# machine = vechicle * car + color * red
is_car = sdp.probe(vechicle, machine) #extract "car" via "vechicle" from "machine"
# now that this is structure the distance is no longer 0, but still <42%
print sdp.dist(is_car, car)
print red % (color * machine) #in one go, this time using "color" to get "red".
print sdp.sim(red, color * machine) # boolean : are the items similar?
print sdp.sim(car, color * machine) # nope
```

So we can still extract data from structure with single operation. This is very important.

The interesting part of the whole exercise is that in all the manipulations we did the size of the vectors (SDP) did not change as we built structures. In comparison in traditional programming languages structures like dicts/hashes and arrays need ever more space as we add elements, up to a point of course. The other difference is what we are storing is symbols, which forces us to think in different way. We don't store Strings and Numbers and Dictionaries in our brains. Storing and using SYMBOLS on the other hand is more plausible approximation of how the brain works.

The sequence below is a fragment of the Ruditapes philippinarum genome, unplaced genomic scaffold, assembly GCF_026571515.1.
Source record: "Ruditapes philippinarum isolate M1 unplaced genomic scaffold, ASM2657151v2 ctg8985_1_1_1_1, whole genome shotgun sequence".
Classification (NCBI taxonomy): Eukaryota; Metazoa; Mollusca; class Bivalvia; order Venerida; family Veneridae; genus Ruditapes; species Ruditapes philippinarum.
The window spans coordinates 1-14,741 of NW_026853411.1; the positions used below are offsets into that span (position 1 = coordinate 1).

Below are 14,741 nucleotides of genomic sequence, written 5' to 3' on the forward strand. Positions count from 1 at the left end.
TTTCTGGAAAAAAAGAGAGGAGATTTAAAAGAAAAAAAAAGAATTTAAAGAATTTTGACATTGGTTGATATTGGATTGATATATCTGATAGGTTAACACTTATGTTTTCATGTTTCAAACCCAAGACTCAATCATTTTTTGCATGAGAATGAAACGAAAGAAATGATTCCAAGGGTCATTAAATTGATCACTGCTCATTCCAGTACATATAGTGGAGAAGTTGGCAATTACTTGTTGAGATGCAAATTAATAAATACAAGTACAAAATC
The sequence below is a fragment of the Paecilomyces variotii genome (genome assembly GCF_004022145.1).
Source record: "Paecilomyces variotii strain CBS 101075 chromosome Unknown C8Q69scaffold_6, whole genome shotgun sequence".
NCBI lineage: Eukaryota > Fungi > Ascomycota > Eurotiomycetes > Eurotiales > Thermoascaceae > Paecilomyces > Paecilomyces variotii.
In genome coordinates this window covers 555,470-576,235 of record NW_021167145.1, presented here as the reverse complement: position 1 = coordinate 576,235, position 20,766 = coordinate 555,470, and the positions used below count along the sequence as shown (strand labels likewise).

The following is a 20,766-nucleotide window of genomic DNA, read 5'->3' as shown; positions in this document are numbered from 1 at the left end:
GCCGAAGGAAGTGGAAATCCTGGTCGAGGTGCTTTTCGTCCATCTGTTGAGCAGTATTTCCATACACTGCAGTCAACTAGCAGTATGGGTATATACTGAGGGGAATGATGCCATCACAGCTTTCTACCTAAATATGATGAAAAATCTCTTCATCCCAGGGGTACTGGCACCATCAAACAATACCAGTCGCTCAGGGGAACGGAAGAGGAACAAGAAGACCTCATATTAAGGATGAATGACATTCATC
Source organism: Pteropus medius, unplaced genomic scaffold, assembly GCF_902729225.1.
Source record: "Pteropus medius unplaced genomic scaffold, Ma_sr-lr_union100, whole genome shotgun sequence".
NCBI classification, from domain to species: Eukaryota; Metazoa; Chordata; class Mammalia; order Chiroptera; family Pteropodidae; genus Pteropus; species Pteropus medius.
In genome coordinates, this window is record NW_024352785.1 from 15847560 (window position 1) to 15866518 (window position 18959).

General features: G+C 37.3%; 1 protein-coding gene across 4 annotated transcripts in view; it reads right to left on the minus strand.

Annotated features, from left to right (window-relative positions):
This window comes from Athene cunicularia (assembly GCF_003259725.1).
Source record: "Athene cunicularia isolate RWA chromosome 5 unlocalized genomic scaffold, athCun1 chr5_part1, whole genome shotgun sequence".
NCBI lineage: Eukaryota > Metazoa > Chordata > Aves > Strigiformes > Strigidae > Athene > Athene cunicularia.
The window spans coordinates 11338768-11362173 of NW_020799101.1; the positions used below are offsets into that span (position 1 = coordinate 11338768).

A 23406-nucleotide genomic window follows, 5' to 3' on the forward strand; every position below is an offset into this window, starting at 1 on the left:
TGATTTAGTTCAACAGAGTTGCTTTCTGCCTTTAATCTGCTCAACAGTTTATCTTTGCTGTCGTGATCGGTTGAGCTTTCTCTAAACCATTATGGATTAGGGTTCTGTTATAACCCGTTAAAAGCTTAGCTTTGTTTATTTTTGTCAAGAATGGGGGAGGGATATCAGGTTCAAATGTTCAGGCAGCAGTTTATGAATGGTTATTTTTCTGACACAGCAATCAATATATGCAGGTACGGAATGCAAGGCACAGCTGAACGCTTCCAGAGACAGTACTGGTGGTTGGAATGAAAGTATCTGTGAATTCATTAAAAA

Because the way Bundling is implemented i.e. "Thresholded Sum", bundling **even** number of symbols is "noisy".
When we are thresholding even number of bits and the numbers of ZEROs is equal to the number of ONEs the process is non deterministic, we randomly select 0 or 1.

For this reason it is preferable if you have the option to bundle odd number of items. BTW this is a problem of binary representation. Real valued vectors do not have this problem.

Next we have :

Another important operations are **Mapping and Permutation**.

*Mapping maps a vector/symbol to different part of SDP space at the same time preserving SIMILARITY.*